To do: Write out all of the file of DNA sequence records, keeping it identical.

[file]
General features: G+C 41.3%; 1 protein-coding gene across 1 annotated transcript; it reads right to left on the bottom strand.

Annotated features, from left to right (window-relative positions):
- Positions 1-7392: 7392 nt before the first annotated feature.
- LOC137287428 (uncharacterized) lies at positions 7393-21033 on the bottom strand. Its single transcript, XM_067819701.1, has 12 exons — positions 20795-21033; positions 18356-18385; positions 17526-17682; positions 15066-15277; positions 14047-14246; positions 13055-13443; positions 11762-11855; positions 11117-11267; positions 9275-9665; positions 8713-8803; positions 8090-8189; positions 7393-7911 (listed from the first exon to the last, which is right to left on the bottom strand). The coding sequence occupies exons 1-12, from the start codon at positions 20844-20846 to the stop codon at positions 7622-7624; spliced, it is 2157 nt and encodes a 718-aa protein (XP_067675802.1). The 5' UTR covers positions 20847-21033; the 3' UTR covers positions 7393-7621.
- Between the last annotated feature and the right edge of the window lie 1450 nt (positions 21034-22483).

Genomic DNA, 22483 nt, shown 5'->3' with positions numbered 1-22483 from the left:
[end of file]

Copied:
General features: G+C 41.3%; 1 protein-coding gene across 1 annotated transcript; it reads right to left on the bottom strand.

Annotated features, from left to right (window-relative positions):
- Positions 1-7392: 7392 nt before the first annotated feature.
- LOC137287428 (uncharacterized) lies at positions 7393-21033 on the bottom strand. Its single transcript, XM_067819701.1, has 12 exons — positions 20795-21033; positions 18356-18385; positions 17526-17682; positions 15066-15277; positions 14047-14246; positions 13055-13443; positions 11762-11855; positions 11117-11267; positions 9275-9665; positions 8713-8803; positions 8090-8189; positions 7393-7911 (listed from the first exon to the last, which is right to left on the bottom strand). The coding sequence occupies exons 1-12, from the start codon at positions 20844-20846 to the stop codon at positions 7622-7624; spliced, it is 2157 nt and encodes a 718-aa protein (XP_067675802.1). The 5' UTR covers positions 20847-21033; the 3' UTR covers positions 7393-7621.
- Between the last annotated feature and the right edge of the window lie 1450 nt (positions 21034-22483).

Genomic DNA, 22483 nt, shown 5'->3' with positions numbered 1-22483 from the left: